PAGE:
Grandpa's eyes fly to the window, chasing some
commotion in the courtyard. Wisps of commotion
outside obtrude into the tailor's room. Angry words
and hatred. Edna and Tannenbaum are arguing. Their
voices swelling. The old men exchange a look and
start to leave the shop to go and see what is happen-
ing, while I'm thinking of Edna's "lies," and say to
Grandpa, "I bet Papa buys from her."
   "He doesn't have to buy from her," scorns Zaideh.
   Outside, Edna is standing in the court, shouting up
at Mrs. Tannenbaum.
   Mrs. Tannenbaum is on her balcony, hurling insults
back. Mrs. Tannenbaum is in a terrible temper. "Get
out of the yard! You don't belong here! I'lI call the
   Edna stands with her hands on her hips. "I'll stand
here and show my ass if I want to!"
   "You should be stoned! We should stone you! You
hear me? We should stuff her filthy mouth!"
   Edna, belligerently, turns and lifts her skirt, show-
ing her bloomers to Mrs. Tannenbaum. "Kiss my royal
American ass!"
   This brings the courtyard audience some merriment.
Edna proudly leaves.
"We should stone her! Stone her! The police won't
do anything! We should stone her!"
   Grandpa, looking at his friend Baumgarten, lectures
the courtyard. "Stone her? Once before people stoned
such a girl as Edna, and this great rabbi came along
and protected her, and said, 'He who is without sin
amongst you, let him cast the first stone.' Nobody
threw another stone. Everyone had sinned."
   Mr. Baumgarten looks surprised. "A great rabbi,
Mr. Elias?"
   "And what was he, if not a great rabbi, Mr.
   What a full, full day, and not even a Sunday!
   A taxi pulls up to the gate of the courtyard and
stops. A beaming, triumphant Harry emerges, carrying
many packages. Paying the cabbie, he calls out to
me, "Davie. Come and give me a hand."
   I go and help my father with the parcels.
   Harry strides past Grandpa, crowing. "The bank
loan came through."
   Grandpa simply nods. He and Mr. Baumgarten re-
turn to the shade of the tailor's shop, as we parcel up
the stairs.
   Cleo holds the buttercup under her dog's jowls and
tells the world inexplicably. "My feet are clean, 'cause
my mamma washes them."
   Evening comes, and we are frantic-merry. Grand-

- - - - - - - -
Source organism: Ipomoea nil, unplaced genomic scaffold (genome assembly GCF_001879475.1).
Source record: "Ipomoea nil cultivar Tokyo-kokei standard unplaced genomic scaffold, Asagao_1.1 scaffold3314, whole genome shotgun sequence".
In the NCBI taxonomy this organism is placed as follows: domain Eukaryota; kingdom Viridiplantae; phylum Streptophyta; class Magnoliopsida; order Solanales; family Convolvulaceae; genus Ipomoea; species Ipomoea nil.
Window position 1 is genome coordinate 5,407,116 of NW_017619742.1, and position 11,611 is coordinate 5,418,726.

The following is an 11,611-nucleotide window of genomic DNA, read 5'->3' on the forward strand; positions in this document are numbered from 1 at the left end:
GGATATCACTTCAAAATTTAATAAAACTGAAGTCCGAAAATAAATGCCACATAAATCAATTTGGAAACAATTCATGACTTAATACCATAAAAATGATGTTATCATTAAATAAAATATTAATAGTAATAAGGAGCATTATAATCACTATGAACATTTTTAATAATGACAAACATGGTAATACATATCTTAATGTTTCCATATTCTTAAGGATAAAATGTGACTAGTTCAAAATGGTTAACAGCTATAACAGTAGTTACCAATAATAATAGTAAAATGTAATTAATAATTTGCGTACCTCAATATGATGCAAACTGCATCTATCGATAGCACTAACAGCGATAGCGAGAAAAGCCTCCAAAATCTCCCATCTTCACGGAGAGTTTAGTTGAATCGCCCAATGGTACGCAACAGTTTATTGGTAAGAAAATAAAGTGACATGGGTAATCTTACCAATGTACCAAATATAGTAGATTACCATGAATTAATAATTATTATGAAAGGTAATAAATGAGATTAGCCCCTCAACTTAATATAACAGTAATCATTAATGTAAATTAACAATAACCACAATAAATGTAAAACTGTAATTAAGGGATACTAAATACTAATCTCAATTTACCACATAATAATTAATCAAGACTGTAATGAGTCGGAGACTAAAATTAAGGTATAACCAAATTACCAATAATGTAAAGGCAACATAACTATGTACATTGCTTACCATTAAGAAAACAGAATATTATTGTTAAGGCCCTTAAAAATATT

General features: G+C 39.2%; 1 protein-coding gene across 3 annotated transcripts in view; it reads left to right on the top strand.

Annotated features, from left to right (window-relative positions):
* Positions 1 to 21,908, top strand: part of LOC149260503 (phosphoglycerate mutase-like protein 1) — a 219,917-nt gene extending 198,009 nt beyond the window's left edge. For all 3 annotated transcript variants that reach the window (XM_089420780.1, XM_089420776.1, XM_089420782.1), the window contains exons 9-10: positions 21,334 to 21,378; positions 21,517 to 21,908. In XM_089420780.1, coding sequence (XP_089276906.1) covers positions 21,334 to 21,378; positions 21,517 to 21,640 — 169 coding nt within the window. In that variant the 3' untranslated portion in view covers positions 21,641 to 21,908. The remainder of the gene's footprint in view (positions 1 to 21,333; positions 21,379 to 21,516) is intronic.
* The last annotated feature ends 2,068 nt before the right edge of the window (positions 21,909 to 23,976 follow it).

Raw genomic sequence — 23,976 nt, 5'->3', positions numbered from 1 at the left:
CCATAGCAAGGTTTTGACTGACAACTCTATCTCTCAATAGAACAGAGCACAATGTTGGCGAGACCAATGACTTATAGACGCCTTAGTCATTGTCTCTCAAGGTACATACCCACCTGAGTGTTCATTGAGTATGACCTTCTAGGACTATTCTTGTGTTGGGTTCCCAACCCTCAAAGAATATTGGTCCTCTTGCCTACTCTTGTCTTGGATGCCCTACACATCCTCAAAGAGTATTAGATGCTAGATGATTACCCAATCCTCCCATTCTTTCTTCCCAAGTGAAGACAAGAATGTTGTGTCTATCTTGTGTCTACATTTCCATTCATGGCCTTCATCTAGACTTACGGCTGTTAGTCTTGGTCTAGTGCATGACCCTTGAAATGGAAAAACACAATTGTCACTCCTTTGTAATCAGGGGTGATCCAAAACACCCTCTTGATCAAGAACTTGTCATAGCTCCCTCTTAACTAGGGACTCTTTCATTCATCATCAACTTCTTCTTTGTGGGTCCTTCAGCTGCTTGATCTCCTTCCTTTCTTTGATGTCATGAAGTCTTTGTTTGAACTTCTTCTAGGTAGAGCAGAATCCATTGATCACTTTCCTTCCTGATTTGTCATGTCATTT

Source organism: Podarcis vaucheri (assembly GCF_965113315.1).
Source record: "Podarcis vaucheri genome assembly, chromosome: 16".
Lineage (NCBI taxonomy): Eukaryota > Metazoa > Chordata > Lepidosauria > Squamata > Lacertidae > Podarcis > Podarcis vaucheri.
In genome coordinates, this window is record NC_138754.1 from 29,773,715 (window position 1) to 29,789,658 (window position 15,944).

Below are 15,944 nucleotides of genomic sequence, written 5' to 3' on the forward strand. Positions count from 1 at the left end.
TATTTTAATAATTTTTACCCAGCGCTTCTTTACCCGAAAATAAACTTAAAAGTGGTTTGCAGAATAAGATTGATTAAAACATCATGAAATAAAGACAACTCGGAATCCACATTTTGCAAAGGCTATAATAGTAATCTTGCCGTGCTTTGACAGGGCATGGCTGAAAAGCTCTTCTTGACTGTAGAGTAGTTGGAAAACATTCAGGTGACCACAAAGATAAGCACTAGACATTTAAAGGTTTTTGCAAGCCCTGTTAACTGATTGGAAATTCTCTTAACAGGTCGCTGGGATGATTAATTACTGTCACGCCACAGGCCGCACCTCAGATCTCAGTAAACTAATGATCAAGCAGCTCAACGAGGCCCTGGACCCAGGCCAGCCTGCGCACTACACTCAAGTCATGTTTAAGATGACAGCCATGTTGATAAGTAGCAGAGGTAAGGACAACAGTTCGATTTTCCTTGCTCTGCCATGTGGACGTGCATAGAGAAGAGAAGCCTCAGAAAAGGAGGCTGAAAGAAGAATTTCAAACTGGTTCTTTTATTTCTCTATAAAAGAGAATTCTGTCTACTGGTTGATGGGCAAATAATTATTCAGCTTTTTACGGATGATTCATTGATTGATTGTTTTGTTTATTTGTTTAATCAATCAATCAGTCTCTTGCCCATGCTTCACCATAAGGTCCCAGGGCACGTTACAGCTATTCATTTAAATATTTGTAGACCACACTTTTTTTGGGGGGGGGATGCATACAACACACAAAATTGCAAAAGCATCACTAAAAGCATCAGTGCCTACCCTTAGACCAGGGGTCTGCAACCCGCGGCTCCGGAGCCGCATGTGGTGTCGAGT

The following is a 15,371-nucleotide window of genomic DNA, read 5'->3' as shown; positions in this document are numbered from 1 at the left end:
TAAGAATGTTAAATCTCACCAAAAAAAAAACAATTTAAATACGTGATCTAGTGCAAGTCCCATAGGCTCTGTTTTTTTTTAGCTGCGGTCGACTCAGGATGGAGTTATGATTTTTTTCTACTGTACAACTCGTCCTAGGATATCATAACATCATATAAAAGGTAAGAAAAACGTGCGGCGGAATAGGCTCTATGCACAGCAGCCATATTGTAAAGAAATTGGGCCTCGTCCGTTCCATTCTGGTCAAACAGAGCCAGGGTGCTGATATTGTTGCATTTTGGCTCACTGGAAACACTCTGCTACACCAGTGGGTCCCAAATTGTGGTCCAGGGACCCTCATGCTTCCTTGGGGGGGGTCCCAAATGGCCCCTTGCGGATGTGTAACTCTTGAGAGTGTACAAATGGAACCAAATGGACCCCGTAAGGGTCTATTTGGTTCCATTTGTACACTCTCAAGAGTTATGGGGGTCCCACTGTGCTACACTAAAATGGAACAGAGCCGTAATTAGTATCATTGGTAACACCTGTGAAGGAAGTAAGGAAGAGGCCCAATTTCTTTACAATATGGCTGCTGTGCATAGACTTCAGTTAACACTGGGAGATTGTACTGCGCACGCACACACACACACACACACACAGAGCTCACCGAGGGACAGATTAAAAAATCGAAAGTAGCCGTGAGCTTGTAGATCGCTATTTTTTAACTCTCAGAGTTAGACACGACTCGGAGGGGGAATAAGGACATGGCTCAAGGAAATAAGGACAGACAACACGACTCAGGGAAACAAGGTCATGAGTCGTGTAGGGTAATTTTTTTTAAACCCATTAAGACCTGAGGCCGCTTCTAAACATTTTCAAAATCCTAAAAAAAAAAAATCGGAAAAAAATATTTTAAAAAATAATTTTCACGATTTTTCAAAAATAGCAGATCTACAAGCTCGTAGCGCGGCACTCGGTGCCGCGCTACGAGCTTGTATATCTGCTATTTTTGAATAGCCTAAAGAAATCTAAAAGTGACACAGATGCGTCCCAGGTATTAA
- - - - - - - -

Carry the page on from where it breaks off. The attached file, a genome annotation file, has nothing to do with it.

pa, Annie, Harry, Uncle Benny, and me in the living
room. I love the noise and confusion of the celebra-
tion, at least from the safety of grandpa's shadow.
Grandpa watches silently.
   Harry and Benny gloat, bloated with success.
   Annie dances, swirling the new shawl Harry has
bought her. The phonograph is playing, and Annie
sings in accompaniment. "I'm just wild about Harry,
and Harry's wild about me..."
   The music slows, slurs, and I run over to the gram-
ophone to rewind it. Excited. I enjoy my mother sing-
ing. I rush to join her dancing. I clutter-scamper
around her feet. She turns to Grandpa to say, "You'll
have to admit. Papa, that he finally did it."
   She resumes her song, and sings a particularly love-
ly note. "I'd love to take up singing lessons again,"
she dreams.
   "Why did you stop?" asks Grandpa. "I was willing
to pay."
   Annie dances in front of Harry. Still humming
how she's wild about him, she throws her answer side-
ways to Grandpa, "I got married."
   Harry reclines on the sofa, legs crossed, feeling ex-
pansive, smoking a cigar.
   Uncle Benny's sitting by the table, feeling awkward,
left outside the excitement, reannounces to the room
and all who care to listen: "I told the bank manager
it would revolutionize the men's clothing business.
He'd have never recommended the loan if I hadn't
presented it the way I did."
   Harry throws him a small nod, kingly acknowl-
edgment. Puffing on his cigar, he gives Grandpa a
long, knowing look, and says, proud, "In another year
you'll be able to retire."
   Grandpa, silent, nods.
   Annie renders another beautiful phrase, another
fine sweet note, and comments, "Not bad, eh?"
   Harry looks up at Annie, who is just in front of
"Not bad for a pregnant lady," he says.
   Grandpa smiles at his Annie's happy face, but falls
short of full warmth, caught with mixed emotions,
feeling that the sunny spell can't last long. Now he
puts his heart and concentration into his smile and
summons the faith to say to his daughter, "It's not
too late. You can still study."
   In reply, Annie holds her big belly, indication of
her fate and status, and laughs and dances and sings
again. "Too late... too late... too late."
   Benny, chewing on his cigar, looks around, be-
wildered. "What's too late?"
   And I'm winding up the gramophone.


Chapter VIII